8 ½ (1963)

“I thought my ideas were so clear. I wanted to make an honest film. No lies whatsoever. I thought I had something so simple to say. Something useful to everybody. A film that could help bury forever all those dead things we carry within ourselves. Instead, I’m the one without the courage to bury anything at all. When did I go wrong? I really have nothing to say, but I want to say it all the same.”

Federico Fellini’s ‘8 ½’ made in 1963 is the story of a director’s worst nightmare: being hounded by producers, script-writers and actors on the set of a movie of which he can’t remember the subject or the point. It’s a comedy, filled with music and dancing and absurd, farcical situations. One stand out moment is a dream sequence in which the director, Guido, dreams he lives in a harem, controlling all the women in his life with a whip – but somehow, even though this is his fantasy, he still ends up being smothered and subjugated. You can see early Michael Caine films in both the fashion and imagery of this movie, but also in its treatment of masculinity. Guido is one of those Bill Clinton-like figures who have gained power but use that power to collect women, and then find that power threatened by their womanising. It’s stylishly, perfectly shot. The dream sequences are striking and, because they blend almost seamlessly into the non-dream sequences, it creates an overall phantasmagorical feel to the movie. Having watched all these films in such a short time, it occurs to me that this is one defining feature of many of them from ‘Russian Ark’, through ‘Persona’, ‘The 400 Blows’ and ‘Nostalgia’. Watching these movies leaves you uncertain whether you’re awake or asleep. Roger Ebert suggested that great movies should be like day-dreaming – I can understand why.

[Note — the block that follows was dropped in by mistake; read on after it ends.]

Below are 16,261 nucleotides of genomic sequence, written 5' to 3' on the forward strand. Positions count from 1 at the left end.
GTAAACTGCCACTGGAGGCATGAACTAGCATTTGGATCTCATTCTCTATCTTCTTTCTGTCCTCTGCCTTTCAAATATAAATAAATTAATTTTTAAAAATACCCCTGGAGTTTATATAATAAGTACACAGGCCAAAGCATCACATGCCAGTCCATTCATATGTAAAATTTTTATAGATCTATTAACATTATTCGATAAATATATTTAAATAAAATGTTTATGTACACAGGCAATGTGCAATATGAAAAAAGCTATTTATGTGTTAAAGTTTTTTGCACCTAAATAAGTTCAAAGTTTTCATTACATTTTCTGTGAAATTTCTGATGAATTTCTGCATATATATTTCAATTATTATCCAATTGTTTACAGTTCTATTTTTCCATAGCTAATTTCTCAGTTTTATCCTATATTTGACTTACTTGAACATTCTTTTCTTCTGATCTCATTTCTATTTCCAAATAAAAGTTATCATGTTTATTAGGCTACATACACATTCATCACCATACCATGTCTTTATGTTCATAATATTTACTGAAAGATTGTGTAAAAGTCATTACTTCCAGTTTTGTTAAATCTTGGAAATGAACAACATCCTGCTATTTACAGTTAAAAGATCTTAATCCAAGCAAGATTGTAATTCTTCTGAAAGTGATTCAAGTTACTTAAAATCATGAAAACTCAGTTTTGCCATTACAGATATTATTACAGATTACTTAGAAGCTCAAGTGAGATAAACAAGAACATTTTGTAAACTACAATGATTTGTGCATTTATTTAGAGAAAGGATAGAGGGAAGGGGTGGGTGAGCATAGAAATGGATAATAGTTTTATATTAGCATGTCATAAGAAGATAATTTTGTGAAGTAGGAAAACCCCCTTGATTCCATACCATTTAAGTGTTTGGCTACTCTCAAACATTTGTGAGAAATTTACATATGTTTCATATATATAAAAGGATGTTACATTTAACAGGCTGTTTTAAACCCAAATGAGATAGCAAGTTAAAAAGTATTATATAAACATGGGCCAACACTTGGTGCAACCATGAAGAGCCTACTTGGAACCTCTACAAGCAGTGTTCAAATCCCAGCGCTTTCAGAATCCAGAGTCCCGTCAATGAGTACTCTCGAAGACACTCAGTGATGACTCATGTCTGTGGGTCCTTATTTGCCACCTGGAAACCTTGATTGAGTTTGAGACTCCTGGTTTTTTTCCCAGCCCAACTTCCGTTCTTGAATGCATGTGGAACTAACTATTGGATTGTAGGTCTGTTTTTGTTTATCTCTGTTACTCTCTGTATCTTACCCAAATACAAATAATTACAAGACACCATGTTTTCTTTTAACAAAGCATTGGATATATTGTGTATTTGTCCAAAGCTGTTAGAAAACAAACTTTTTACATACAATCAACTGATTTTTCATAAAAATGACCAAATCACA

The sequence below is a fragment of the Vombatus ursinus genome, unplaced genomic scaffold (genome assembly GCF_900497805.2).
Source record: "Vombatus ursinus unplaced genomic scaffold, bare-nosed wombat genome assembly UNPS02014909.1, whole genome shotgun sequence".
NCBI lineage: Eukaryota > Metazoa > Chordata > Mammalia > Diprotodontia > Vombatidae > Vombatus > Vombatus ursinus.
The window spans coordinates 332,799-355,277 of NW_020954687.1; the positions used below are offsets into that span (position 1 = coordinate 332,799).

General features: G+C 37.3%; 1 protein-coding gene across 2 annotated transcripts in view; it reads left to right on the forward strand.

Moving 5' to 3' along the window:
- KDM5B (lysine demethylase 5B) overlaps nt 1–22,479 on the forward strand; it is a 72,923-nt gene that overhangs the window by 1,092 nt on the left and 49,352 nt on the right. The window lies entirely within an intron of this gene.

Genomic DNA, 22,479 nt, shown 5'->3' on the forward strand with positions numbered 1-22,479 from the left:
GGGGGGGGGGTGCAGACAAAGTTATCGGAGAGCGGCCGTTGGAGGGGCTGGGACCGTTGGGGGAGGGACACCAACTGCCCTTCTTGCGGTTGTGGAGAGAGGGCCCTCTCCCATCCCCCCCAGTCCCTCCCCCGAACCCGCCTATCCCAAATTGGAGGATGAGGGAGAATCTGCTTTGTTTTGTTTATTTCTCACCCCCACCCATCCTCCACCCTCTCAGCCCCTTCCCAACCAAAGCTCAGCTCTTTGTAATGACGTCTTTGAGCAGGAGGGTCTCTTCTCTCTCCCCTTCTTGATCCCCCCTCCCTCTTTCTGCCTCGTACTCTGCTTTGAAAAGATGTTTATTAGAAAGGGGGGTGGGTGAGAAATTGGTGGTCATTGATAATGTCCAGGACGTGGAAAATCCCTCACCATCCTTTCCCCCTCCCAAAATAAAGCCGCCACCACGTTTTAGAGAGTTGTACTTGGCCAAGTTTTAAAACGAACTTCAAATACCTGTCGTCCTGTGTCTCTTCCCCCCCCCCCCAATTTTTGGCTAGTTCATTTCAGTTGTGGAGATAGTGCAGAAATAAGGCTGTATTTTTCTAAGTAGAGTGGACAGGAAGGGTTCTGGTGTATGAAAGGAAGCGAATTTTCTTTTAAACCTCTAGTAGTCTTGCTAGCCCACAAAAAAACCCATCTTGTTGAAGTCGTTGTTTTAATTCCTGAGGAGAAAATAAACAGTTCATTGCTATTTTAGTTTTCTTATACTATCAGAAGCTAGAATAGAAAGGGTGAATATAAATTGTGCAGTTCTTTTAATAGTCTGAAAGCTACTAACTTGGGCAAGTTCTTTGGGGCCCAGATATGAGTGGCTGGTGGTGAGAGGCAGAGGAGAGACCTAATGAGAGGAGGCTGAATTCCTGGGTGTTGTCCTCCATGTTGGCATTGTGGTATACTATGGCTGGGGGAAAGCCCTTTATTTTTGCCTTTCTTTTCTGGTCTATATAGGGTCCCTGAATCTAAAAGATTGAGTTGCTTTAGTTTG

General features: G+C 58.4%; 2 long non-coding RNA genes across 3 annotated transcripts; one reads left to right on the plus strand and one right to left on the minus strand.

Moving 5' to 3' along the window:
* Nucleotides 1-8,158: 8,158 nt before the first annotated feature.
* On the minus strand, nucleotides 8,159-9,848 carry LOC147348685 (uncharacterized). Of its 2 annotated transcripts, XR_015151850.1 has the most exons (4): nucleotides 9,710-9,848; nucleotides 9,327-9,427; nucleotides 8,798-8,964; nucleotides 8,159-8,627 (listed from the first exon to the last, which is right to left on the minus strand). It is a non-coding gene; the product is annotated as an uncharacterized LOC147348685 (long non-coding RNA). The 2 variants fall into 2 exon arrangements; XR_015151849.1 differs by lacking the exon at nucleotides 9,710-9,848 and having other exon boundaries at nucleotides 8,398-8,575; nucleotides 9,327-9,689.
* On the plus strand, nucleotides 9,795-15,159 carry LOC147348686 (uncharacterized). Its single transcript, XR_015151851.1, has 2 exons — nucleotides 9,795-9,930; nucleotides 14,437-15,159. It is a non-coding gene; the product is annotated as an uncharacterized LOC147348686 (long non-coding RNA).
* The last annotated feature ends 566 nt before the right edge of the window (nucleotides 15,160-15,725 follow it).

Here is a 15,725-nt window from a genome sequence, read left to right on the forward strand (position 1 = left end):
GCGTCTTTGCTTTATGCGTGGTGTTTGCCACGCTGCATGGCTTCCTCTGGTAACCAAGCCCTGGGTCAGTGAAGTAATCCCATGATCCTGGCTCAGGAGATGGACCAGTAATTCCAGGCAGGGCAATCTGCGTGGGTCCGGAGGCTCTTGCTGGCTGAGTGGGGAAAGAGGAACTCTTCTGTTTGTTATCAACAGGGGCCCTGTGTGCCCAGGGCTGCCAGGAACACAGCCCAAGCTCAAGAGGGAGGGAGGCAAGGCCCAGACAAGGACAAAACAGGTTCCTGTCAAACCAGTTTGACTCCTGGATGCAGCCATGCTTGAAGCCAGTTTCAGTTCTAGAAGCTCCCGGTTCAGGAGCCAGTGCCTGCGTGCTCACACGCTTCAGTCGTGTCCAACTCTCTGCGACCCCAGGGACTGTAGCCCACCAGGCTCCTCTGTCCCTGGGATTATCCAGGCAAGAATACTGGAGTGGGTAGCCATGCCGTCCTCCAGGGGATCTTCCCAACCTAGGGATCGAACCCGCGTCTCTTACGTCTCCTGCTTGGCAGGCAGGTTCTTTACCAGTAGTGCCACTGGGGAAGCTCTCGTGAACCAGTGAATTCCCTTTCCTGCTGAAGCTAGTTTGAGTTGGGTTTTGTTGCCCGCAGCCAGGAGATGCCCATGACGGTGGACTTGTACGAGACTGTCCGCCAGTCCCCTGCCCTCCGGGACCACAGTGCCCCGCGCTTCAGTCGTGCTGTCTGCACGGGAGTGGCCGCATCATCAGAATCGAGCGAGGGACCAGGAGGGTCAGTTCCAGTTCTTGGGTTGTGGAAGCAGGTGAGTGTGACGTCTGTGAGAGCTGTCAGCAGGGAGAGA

Would I recommend it? Yes – it’s one of the greatest movies ever made.


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